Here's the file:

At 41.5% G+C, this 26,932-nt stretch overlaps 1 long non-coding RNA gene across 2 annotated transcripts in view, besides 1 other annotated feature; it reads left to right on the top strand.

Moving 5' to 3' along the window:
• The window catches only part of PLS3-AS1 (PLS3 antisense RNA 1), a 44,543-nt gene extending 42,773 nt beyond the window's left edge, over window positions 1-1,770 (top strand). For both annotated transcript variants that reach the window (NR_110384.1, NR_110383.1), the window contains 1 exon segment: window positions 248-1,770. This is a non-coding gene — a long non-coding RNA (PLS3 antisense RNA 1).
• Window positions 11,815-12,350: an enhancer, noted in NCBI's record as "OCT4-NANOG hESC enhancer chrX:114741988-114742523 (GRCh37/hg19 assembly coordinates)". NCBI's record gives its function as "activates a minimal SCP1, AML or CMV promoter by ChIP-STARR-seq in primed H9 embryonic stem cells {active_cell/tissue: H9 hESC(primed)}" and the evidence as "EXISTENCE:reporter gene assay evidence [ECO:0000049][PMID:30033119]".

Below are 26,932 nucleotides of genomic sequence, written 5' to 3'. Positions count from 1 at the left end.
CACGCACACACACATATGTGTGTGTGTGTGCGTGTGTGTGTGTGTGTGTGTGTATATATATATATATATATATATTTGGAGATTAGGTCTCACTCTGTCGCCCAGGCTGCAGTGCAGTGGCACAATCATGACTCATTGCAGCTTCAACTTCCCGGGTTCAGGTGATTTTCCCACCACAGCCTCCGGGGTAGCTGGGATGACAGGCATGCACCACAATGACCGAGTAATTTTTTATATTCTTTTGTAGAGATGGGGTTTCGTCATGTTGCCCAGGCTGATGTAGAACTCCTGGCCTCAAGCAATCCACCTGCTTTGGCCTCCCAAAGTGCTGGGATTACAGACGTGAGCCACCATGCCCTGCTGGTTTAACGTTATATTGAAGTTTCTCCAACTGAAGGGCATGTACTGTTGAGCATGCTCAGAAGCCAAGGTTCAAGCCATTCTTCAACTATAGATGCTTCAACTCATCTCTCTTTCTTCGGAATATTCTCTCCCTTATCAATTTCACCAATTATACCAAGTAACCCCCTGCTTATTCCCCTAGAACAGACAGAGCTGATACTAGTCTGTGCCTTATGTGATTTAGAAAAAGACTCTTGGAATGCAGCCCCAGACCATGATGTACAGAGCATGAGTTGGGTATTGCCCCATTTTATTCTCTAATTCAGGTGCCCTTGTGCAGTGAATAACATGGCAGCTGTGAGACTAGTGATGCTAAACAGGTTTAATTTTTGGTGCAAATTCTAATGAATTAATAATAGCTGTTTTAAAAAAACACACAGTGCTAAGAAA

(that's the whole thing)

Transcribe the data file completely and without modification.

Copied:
At 41.5% G+C, this 26,932-nt stretch overlaps 1 long non-coding RNA gene across 2 annotated transcripts in view, besides 1 other annotated feature; it reads left to right on the top strand.

Moving 5' to 3' along the window:
• The window catches only part of PLS3-AS1 (PLS3 antisense RNA 1), a 44,543-nt gene extending 42,773 nt beyond the window's left edge, over window positions 1-1,770 (top strand). For both annotated transcript variants that reach the window (NR_110384.1, NR_110383.1), the window contains 1 exon segment: window positions 248-1,770. This is a non-coding gene — a long non-coding RNA (PLS3 antisense RNA 1).
• Window positions 11,815-12,350: an enhancer, noted in NCBI's record as "OCT4-NANOG hESC enhancer chrX:114741988-114742523 (GRCh37/hg19 assembly coordinates)". NCBI's record gives its function as "activates a minimal SCP1, AML or CMV promoter by ChIP-STARR-seq in primed H9 embryonic stem cells {active_cell/tissue: H9 hESC(primed)}" and the evidence as "EXISTENCE:reporter gene assay evidence [ECO:0000049][PMID:30033119]".

Below are 26,932 nucleotides of genomic sequence, written 5' to 3'. Positions count from 1 at the left end.
CACGCACACACACATATGTGTGTGTGTGTGCGTGTGTGTGTGTGTGTGTGTGTATATATATATATATATATATATTTGGAGATTAGGTCTCACTCTGTCGCCCAGGCTGCAGTGCAGTGGCACAATCATGACTCATTGCAGCTTCAACTTCCCGGGTTCAGGTGATTTTCCCACCACAGCCTCCGGGGTAGCTGGGATGACAGGCATGCACCACAATGACCGAGTAATTTTTTATATTCTTTTGTAGAGATGGGGTTTCGTCATGTTGCCCAGGCTGATGTAGAACTCCTGGCCTCAAGCAATCCACCTGCTTTGGCCTCCCAAAGTGCTGGGATTACAGACGTGAGCCACCATGCCCTGCTGGTTTAACGTTATATTGAAGTTTCTCCAACTGAAGGGCATGTACTGTTGAGCATGCTCAGAAGCCAAGGTTCAAGCCATTCTTCAACTATAGATGCTTCAACTCATCTCTCTTTCTTCGGAATATTCTCTCCCTTATCAATTTCACCAATTATACCAAGTAACCCCCTGCTTATTCCCCTAGAACAGACAGAGCTGATACTAGTCTGTGCCTTATGTGATTTAGAAAAAGACTCTTGGAATGCAGCCCCAGACCATGATGTACAGAGCATGAGTTGGGTATTGCCCCATTTTATTCTCTAATTCAGGTGCCCTTGTGCAGTGAATAACATGGCAGCTGTGAGACTAGTGATGCTAAACAGGTTTAATTTTTGGTGCAAATTCTAATGAATTAATAATAGCTGTTTTAAAAAAACACACAGTGCTAAGAAA